Bitumen is too viscous to be produced by conventional recovery methods and significant amounts are too deep to be recovered by mining, necessitating enhanced in-situ oil recovery techniques. The majority of operating and planned in-situ bitumen projects employ thermal techniques to lower the bitumen's viscosity, allowing it to be produced. The viscosity characteristics of the bitumen consequently have a significant effect on production rates and recovery. Bitumen viscosity and chemical composition variation with depth within a single reservoir column has been reported for many heavy oil and oil sand reservoirs in the Western Canadian Sedimentary Basin and elsewhere in the world.
This study investigates, through reservoir simulation, the effects of viscosity variation with depth on the SAGD process and the resulting produced oil characteristics. Oil characteristics, including chemical component and viscosity profiles were built into a variety of reservoir simulation models. The simulation results indicate that the produced oil viscosity and component concentration vary as the steam chamber develops. The trend of the produced oil characteristics is related to the original in-situ profiles of and the reservoir flow barriers. In conjunction with oil rate, surface heave, or other available data, the produced oil characteristics may be used to suggest steam chamber development and the presence of barriers or baffles. The presented approach has potential to become a useful technique for SAGD steam chamber growth monitoring and production optimization.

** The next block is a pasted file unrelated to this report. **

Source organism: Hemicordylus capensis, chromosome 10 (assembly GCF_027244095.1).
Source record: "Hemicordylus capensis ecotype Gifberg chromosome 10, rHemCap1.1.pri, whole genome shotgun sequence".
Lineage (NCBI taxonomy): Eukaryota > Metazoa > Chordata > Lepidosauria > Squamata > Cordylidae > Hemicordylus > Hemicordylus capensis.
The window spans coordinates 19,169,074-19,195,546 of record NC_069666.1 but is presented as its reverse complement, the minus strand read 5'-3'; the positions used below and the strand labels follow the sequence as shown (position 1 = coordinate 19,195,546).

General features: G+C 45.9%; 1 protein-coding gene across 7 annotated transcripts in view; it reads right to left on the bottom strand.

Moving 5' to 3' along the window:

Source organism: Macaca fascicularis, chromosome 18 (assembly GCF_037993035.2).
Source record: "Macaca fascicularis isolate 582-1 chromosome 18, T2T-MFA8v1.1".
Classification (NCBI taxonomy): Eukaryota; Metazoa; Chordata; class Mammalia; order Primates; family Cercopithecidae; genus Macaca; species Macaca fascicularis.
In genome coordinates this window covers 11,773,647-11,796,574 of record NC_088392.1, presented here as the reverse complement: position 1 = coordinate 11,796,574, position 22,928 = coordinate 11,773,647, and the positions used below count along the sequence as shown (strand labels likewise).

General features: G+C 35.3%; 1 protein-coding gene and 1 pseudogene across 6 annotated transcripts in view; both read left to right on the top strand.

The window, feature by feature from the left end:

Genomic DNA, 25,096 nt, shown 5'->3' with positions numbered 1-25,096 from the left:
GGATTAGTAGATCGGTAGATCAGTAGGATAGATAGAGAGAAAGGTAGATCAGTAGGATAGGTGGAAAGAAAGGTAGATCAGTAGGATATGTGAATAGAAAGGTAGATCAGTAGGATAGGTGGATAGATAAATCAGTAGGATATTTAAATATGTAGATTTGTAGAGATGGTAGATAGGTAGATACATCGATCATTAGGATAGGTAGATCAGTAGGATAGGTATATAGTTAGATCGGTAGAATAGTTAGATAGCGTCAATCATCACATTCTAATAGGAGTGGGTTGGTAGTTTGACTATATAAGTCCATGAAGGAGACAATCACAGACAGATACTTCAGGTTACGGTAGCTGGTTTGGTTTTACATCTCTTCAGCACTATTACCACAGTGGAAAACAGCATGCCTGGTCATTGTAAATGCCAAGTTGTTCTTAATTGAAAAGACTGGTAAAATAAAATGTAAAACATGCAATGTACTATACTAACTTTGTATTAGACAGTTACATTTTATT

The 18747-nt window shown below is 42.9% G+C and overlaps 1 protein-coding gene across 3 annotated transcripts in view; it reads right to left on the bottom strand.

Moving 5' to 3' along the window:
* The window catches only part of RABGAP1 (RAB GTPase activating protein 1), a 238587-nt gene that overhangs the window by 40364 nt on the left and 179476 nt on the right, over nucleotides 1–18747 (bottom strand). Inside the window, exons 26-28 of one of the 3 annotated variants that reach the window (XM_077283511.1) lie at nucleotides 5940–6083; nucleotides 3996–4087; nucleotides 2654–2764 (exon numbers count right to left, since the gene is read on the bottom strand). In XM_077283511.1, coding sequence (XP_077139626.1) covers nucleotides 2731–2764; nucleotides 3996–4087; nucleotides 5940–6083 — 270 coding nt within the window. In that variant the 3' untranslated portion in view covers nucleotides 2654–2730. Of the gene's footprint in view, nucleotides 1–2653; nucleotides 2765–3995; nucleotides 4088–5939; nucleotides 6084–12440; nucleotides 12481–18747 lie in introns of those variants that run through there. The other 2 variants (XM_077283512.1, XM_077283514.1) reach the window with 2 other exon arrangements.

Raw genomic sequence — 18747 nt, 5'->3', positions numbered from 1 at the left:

Oil viscosity and compositional gradients, both areal and vertical have been observed in various fields worldwide1. Differences in physical properties and chemical composition of oil are more significant in heavy oil and oil sands reservoirs2. Recently, more attentions has been paid to heavy oil and oil sands reservoirs in the Western Canadian Sedimentary Basin, where 172.7 billion barrels of bitumen and heavy oil are to be recovered3, mostly through thermal processes, such as CSS (cyclic steam stimulation) and SAGD (steam assisted gravity drainage). Erno et al. found that the viscosity increases towards the bottom of the reservoir for Clearwater B, McMurray, and Wabiskaw formations at Caribou Lake, and Waseca formation at Pikes Peak with up to an order of magnitude difference in the Clearwater B formation. It was suggested that the viscosity variation may affect the performance of CSS, the proposed recovery process for those reservoirs, and should be considered in reservoir characterization and modeling4. Chan et al.5 reported vertical variations of certain chemical compounds in a McMurray Formation corehole in the Athabasca area (re-plotted in Figure 1). They showed that the ratio of diasterane to regular sterane increases from the top to the bottom of the reservoir. Based on the observed baseline of chemical compound distribution, a field application was demonstrated that used the chemical compound concentration from the produced sample to diagnose the CSS performance5.